It’s that time of year — and no, I don’t mean the glorious transition of spring into summer — I mean that one time of the year when NICHE magazine digs deep into the world of fashion, beauty, home, travel and lifestyle to find topics that inspire. When we began preparing for this greatly anticipated issue, there was one subject that was undeniably NICHE, and even more undeniably inspiring. It was a location, and it is Cannes, France.
Cannes is located in the French Riviera in the southeastern region of France. The city is a quick 36-kilometre jaunt from Nice, 55 kilometres from Monaco and 60 kilometres from the Italian border — so, essentially the perfect location, for an even more perfect city. It curls around the Mediterranean ocean and offers a comfortable climate with sunshine 300 days of the year.
Cannes was originally a small fishing village, founded along one of the world’s most idyllic stretches of land. The simplicity of the village, its quiet and remarkable beauty, is what originally drew the world’s aristocrats, stars and royalty to the region. Generations later, that same demographic of visitors still plays in the streets of Cannes and seeks leisure in its great arms of unprecedented luxury. Let’s put it this way — if the Mediterranean Ocean were a tiara, Cannes would be the giant, glistening diamond sitting on its centre spike. The city is the nexus of luxury, fame and wealth.
When visiting Cannes you will be astounded by the fantastically wealthy people and their outlandish indulgences — anything goes in Cannes and the laid- back, sunny city offers a relaxed atmosphere for visitors to (often) outrageously spend without receiving a second look from other travellers or locals.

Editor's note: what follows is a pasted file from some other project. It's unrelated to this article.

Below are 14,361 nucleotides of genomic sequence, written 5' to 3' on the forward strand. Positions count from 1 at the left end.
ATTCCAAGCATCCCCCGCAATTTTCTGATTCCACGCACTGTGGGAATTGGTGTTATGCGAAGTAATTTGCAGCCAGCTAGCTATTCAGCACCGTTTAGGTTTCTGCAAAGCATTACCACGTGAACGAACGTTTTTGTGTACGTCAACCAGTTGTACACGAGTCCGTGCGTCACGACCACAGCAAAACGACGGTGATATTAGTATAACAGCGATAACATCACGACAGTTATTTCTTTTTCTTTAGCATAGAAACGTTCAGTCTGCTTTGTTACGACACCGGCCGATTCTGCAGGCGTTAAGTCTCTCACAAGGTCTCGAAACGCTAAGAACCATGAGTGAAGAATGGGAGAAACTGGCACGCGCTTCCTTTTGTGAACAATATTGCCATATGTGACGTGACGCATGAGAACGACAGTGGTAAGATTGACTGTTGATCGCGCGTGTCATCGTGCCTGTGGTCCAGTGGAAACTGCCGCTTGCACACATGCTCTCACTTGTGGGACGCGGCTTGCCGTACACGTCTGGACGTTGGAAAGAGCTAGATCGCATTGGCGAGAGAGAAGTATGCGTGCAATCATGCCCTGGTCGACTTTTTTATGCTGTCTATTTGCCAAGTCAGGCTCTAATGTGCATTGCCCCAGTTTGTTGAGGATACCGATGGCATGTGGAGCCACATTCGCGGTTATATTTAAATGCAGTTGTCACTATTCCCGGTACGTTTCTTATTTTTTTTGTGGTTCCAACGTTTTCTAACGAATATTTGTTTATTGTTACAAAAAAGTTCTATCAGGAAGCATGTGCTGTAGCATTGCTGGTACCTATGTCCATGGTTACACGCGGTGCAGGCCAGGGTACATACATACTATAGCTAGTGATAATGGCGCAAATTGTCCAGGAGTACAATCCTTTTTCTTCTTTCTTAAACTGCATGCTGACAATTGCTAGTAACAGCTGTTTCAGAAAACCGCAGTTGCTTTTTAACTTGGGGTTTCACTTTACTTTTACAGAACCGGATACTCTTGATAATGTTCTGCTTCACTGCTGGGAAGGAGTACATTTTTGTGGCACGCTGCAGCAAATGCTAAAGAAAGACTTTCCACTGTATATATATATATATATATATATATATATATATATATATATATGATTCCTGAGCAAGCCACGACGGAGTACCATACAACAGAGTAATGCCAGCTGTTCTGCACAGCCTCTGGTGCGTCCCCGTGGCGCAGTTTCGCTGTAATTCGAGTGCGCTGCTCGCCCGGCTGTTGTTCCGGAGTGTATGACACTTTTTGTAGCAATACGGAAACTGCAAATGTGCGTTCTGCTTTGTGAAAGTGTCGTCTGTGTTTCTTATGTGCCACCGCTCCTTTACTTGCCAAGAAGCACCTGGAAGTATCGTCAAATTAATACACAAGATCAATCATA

Plenty of your time in Cannes will be spent wandering the ever-famous, ultra-luxurious Boulevard de la Croisette. The boulevard has been described as the heart and soul of Cannes. It runs down the coast of the city and is bordered on one side by lavish hotels, boutiques, restaurants and lounges, and on the other side by Cannes’ famed sandy beaches. While the city boasts a number of superb shopping districts, this prestigious walk offers pretty much every lavish designer name you could ever dream of — Chanel, Dior, Hermès, Ferret and Fred, Chopard, Yves Saint Laurent, Armani and Céline are just a handful of names from the dozens along the boulevard. Chanel is particularly near and dear to the area because it was in Cannes that the designer was first inspired for her original scent, Chanel N° 5.
The Boulevard de la Croisette is also home to the Palais des Festivals et des Congrès de Cannes — best known for hosting the Cannes Film Festival. If you walk to the west of Palais des Festivals you will find the Vieux Port. This is the best place to grab an ice cream cone and a seat, and get a good look at the super yachts in the harbour and the sunning passengers aboard — hello, Leo and Beyoncé. If you make your way up rue St. Antoine you will find the oldest district of Cannes, Le Suquet. Here you will be able to see the magnificent 14th-century tower, Tour du Suquet. A few blocks inland from Vieux Port is the city’s most important market, which supplies many of the restaurants and practically every household pantry: Marché Forville — fondly nicknamed the “Belly of Cannes.” This is a great place to snag some classic French delicacies, including olive oil and tapenade. Try to go to old town on a Monday when the antique market is held.